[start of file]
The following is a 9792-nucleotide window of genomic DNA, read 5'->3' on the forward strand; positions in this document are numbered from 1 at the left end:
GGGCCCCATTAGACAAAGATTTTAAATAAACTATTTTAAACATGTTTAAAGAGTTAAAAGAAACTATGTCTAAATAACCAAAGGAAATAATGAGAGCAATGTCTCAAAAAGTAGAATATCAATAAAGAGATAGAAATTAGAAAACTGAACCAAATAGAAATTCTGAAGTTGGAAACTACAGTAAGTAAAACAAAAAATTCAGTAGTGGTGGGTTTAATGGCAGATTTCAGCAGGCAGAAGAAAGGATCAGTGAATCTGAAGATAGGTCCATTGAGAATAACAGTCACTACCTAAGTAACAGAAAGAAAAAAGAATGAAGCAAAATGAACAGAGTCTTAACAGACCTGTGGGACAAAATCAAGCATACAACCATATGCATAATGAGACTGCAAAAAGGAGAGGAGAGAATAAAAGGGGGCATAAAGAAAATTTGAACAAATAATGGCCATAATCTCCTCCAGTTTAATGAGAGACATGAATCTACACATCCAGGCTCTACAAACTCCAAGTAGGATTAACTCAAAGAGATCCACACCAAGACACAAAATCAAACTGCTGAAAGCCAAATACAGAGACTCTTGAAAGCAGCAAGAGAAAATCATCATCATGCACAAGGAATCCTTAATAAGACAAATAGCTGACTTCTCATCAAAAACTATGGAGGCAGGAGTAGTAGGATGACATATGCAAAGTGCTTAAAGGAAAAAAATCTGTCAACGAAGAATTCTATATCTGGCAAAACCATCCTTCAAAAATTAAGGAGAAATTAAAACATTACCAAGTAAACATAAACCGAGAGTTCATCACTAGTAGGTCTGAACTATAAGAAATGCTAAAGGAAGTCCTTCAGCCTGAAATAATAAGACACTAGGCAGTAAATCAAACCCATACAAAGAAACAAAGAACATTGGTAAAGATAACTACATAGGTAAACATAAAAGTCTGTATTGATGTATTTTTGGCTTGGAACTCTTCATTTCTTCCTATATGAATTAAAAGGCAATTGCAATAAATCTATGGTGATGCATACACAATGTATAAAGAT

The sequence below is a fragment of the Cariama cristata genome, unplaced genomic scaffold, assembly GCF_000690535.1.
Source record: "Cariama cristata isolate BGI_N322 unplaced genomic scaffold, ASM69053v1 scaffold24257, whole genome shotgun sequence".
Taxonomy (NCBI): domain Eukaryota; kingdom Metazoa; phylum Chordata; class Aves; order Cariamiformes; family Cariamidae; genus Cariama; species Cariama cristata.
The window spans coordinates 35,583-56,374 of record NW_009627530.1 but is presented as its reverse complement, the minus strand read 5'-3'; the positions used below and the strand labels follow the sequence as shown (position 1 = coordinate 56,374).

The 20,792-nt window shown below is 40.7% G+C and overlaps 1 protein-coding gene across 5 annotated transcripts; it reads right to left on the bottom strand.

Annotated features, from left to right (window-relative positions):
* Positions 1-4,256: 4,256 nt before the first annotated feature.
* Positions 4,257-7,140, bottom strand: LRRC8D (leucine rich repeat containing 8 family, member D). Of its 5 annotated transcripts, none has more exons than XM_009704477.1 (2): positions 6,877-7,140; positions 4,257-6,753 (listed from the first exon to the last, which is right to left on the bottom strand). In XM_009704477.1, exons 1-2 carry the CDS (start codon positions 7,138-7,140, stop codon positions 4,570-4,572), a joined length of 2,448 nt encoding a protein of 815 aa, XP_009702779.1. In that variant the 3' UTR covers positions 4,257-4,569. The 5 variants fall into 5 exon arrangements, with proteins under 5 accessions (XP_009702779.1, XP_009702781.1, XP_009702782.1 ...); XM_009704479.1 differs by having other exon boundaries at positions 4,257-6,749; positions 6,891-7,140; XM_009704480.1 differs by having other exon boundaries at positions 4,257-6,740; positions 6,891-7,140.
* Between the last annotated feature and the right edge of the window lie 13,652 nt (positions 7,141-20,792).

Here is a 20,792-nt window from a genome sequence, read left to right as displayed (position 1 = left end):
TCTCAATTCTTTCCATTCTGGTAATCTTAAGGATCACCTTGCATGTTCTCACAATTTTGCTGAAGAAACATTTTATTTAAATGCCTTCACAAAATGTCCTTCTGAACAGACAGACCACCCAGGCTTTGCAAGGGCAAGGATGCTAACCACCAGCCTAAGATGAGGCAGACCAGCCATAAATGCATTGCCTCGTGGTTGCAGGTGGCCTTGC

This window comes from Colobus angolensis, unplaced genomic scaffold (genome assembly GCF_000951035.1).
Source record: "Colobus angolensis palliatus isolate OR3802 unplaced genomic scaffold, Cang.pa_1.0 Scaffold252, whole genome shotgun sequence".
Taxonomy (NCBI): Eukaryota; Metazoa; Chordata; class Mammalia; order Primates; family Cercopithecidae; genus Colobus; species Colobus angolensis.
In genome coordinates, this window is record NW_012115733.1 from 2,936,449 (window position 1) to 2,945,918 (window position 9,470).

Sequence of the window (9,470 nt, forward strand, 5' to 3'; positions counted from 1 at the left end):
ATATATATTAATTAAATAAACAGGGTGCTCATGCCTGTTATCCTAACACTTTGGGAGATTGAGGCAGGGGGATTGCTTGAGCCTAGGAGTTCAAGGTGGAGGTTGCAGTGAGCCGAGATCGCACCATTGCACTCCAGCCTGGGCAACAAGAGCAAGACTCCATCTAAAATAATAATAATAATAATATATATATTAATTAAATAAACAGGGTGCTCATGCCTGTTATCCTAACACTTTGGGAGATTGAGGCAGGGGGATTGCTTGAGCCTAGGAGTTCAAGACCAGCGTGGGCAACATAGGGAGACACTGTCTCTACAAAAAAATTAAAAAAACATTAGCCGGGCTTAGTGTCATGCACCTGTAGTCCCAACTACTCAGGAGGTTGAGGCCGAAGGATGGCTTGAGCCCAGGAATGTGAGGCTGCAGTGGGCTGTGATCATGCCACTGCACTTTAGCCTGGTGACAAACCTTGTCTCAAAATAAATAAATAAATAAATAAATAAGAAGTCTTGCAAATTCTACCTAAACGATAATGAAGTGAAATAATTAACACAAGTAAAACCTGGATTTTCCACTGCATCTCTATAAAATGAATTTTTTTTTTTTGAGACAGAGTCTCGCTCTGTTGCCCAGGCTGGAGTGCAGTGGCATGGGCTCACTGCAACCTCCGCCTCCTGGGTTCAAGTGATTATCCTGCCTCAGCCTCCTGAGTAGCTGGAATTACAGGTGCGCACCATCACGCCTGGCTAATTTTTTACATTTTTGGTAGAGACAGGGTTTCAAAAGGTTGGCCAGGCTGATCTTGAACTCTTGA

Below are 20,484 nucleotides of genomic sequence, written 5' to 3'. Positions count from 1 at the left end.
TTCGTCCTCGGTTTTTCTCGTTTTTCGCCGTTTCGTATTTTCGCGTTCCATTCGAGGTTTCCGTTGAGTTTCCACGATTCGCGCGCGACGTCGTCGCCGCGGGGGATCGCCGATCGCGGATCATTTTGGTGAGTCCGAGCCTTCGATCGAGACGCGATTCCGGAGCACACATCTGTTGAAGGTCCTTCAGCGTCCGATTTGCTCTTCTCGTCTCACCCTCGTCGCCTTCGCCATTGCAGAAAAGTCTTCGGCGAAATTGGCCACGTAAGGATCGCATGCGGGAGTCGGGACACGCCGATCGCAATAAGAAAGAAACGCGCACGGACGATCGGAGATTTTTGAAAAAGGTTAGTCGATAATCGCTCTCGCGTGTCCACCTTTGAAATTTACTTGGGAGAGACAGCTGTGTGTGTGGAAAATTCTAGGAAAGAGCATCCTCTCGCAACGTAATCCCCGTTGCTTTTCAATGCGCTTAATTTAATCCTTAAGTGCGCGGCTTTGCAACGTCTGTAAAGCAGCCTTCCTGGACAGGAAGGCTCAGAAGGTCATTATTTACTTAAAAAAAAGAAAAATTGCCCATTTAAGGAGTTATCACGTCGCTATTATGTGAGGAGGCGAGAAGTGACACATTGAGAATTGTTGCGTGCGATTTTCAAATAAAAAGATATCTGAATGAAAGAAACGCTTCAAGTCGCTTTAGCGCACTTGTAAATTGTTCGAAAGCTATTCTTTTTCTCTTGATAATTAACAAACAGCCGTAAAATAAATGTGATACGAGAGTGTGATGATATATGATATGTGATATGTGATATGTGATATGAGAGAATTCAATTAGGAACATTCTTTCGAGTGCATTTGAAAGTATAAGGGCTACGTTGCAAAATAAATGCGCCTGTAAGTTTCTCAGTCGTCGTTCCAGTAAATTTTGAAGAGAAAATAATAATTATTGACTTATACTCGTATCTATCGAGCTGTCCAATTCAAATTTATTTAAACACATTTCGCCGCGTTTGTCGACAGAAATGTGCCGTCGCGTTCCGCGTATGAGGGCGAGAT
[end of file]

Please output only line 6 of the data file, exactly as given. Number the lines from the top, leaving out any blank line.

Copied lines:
The window spans coordinates 35,583-56,374 of record NW_009627530.1 but is presented as its reverse complement, the minus strand read 5'-3'; the positions used below and the strand labels follow the sequence as shown (position 1 = coordinate 56,374).